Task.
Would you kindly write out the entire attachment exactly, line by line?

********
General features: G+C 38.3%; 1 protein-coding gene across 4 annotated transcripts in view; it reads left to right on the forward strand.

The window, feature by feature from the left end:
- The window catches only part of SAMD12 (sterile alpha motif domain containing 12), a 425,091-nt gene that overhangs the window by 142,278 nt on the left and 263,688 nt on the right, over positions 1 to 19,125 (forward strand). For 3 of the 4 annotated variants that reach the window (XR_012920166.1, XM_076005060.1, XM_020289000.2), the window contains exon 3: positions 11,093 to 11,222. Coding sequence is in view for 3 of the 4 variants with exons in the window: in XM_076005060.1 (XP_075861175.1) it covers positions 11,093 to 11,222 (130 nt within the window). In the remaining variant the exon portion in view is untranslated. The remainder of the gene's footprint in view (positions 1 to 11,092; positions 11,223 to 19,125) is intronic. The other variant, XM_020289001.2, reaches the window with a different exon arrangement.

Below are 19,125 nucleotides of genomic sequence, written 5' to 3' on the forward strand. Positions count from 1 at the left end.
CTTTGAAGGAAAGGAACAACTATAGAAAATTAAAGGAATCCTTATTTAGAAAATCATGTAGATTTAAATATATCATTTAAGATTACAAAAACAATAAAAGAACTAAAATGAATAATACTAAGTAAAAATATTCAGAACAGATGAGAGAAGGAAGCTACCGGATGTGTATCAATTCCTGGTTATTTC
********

General features: G+C 38.3%; 1 protein-coding gene across 4 annotated transcripts in view; it reads left to right on the forward strand.

The window, feature by feature from the left end:
- The window catches only part of SAMD12 (sterile alpha motif domain containing 12), a 425,091-nt gene that overhangs the window by 142,278 nt on the left and 263,688 nt on the right, over positions 1 to 19,125 (forward strand). For 3 of the 4 annotated variants that reach the window (XR_012920166.1, XM_076005060.1, XM_020289000.2), the window contains exon 3: positions 11,093 to 11,222. Coding sequence is in view for 3 of the 4 variants with exons in the window: in XM_076005060.1 (XP_075861175.1) it covers positions 11,093 to 11,222 (130 nt within the window). In the remaining variant the exon portion in view is untranslated. The remainder of the gene's footprint in view (positions 1 to 11,092; positions 11,223 to 19,125) is intronic. The other variant, XM_020289001.2, reaches the window with a different exon arrangement.

Below are 19,125 nucleotides of genomic sequence, written 5' to 3' on the forward strand. Positions count from 1 at the left end.
CTTTGAAGGAAAGGAACAACTATAGAAAATTAAAGGAATCCTTATTTAGAAAATCATGTAGATTTAAATATATCATTTAAGATTACAAAAACAATAAAAGAACTAAAATGAATAATACTAAGTAAAAATATTCAGAACAGATGAGAGAAGGAAGCTACCGGATGTGTATCAATTCCTGGTTATTTC